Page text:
On March 23, 2012, Mark Wright, M.D., celebrated his 53rd birthday. Life was good. He’d been working as a neonatologist for 27 years, caring for preemies and newborns with complex medical conditions. It was stressful work, which may have contributed to his slightly elevated blood pressure. But he didn’t smoke or drink, he maintained a healthy weight, and he felt fine.
The day after his birthday, Wright went to work at Memorial University Medical Center (MUMC) at 5:30 p.m. As he walked to the neonatal intensive care nursery, he passed familiar posters that listed the warning signs of a stroke. The posters urged people to call 911 immediately if they experienced any of the symptoms. Wright had seen the posters often, but he never imagined they would save his life.
He worked for 15 hours straight, until 8:30 a.m. on March 25. Then he went home for some much-needed rest.
“I went to sleep at 9:30 in the morning and woke up at 1:30 p.m. I reached out to grab something with my right hand, and I couldn’t hold onto anything. I felt confused and wasn’t sure what was happening. I remembered that these were symptoms I’d seen on the posters at work. That’s when I realized I might be having a stroke and I called 911,” said Wright.
He remained coherent enough to walk outside, meet the ambulance, and speak with emergency personnel. But as he was being transported to MUMC, his symptoms worsened. Stroke specialists were waiting for him at the hospital. They discussed giving Wright a clot-busting drug called tissue plasminogen activator (tPA) to restore blood flow to his brain. However, to be effective, tPA must be administered within three hours of the start of the stroke. Since Wright had awakened from a four-hour nap experiencing symptoms, doctors were not sure when the stroke actually began. Because of the uncertain timeframe, he was not a candidate for tPA.
Instead, Wright was admitted to the neuro intensive care unit. That evening, he experienced another stroke that paralyzed the right side of his body. He was unable to speak, move his right arm, or walk. Despite the tragic turn of events, Wright remained optimistic. He was grateful to be alive and he knew that hard work would help him heal.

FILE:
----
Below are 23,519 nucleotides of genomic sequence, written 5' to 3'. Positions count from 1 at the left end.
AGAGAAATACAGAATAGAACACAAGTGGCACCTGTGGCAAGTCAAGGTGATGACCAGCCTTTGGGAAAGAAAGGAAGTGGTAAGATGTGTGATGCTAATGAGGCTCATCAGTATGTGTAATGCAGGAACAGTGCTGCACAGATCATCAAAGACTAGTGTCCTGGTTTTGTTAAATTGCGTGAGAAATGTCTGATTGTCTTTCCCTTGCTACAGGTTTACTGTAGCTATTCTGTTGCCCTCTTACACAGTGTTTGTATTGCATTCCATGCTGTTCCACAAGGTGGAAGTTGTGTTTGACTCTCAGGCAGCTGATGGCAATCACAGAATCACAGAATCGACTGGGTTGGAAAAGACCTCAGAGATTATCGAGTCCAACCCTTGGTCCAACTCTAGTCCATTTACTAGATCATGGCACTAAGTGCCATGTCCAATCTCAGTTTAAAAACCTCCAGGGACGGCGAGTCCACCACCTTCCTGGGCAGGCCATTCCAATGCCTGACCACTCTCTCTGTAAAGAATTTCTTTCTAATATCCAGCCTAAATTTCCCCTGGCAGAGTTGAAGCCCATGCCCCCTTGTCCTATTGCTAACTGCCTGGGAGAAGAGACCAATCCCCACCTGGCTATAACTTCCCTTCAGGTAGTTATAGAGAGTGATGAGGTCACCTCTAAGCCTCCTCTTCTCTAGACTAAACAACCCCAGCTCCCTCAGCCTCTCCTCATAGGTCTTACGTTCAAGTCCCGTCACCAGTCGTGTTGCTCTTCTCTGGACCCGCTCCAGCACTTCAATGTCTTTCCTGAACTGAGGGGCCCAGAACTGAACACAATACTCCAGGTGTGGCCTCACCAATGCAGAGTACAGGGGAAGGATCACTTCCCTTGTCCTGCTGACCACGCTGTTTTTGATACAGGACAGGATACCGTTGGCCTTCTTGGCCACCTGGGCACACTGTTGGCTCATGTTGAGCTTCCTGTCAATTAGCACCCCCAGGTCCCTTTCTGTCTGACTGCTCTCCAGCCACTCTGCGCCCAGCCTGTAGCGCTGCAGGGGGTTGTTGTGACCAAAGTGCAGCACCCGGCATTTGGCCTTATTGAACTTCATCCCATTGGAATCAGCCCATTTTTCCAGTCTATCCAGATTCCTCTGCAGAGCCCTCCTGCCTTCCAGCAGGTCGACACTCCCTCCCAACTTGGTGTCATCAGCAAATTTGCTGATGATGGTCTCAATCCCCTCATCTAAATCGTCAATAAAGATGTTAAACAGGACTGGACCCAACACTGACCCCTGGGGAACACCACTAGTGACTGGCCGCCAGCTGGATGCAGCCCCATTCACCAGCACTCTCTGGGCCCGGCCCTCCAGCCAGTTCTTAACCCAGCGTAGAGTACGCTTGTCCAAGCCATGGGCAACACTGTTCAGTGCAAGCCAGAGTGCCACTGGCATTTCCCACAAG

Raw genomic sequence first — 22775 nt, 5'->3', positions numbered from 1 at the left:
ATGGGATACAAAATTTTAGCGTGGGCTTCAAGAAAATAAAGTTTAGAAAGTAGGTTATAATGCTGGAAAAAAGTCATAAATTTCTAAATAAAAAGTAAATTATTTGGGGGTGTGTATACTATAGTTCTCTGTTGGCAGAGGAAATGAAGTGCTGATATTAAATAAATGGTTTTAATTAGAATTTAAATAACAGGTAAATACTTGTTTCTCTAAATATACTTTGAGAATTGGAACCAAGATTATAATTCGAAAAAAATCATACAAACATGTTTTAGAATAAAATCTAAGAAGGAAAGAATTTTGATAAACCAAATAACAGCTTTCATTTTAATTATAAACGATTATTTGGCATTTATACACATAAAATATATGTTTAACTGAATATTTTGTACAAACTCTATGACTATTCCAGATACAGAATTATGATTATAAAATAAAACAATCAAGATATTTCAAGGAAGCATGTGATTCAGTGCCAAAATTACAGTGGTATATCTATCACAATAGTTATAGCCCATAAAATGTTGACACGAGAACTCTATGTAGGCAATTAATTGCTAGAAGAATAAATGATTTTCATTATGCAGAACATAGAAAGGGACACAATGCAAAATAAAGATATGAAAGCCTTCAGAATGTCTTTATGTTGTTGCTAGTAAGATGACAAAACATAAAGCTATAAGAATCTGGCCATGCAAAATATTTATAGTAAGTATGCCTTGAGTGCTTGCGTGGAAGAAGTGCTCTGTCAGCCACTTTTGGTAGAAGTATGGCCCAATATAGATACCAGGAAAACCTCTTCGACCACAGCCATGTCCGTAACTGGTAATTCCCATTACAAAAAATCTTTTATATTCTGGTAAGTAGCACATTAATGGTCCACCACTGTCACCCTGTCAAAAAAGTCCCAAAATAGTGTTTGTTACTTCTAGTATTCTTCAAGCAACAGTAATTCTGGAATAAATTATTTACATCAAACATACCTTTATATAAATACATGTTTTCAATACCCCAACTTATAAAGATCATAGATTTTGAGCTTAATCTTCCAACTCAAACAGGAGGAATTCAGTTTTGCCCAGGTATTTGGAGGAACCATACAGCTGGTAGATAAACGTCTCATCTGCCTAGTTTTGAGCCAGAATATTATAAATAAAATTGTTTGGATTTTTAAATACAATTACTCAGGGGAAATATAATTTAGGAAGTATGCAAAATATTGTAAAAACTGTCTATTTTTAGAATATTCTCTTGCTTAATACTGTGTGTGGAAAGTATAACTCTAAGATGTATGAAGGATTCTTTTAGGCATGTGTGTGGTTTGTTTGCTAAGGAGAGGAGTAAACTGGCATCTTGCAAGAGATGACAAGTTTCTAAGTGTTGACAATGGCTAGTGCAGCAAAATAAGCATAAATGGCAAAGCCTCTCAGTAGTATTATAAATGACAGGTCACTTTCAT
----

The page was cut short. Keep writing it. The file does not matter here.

He spent the next four weeks in the hospital doing rigorous physical, occupational, and speech/language rehabilitation. After he was discharged from MUMC, he continued outpatient rehabilitation.
“The therapists in rehab are very dedicated, very good, and very intensive. They always come up with new things for me to do, or as I like to joke, new ways to torture me,” laughed Wright.
Less than two months after his stroke, Wright was walking with a cane. His speech was understandable. And he was gradually gaining shoulder movement in his right arm. Wright firmly believes his quick action on March 25 saved his life.
“If I hadn’t recognized the symptoms from the poster I saw at work, I might not have called 911 right away. And If I’d waited much longer, I would have been unable to call for help,” said Wright.
As he continues to heal, Wright offers this message for others:
“Don’t ignore high blood pressure. Know the symptoms of a stroke. And if you experience those symptoms, call 911 right away. The sooner you get help, the sooner you can get on the road back to health.”
The tell-tale symptoms of a stroke are:
If you or somebody you know experiences any of these symptoms, call 911.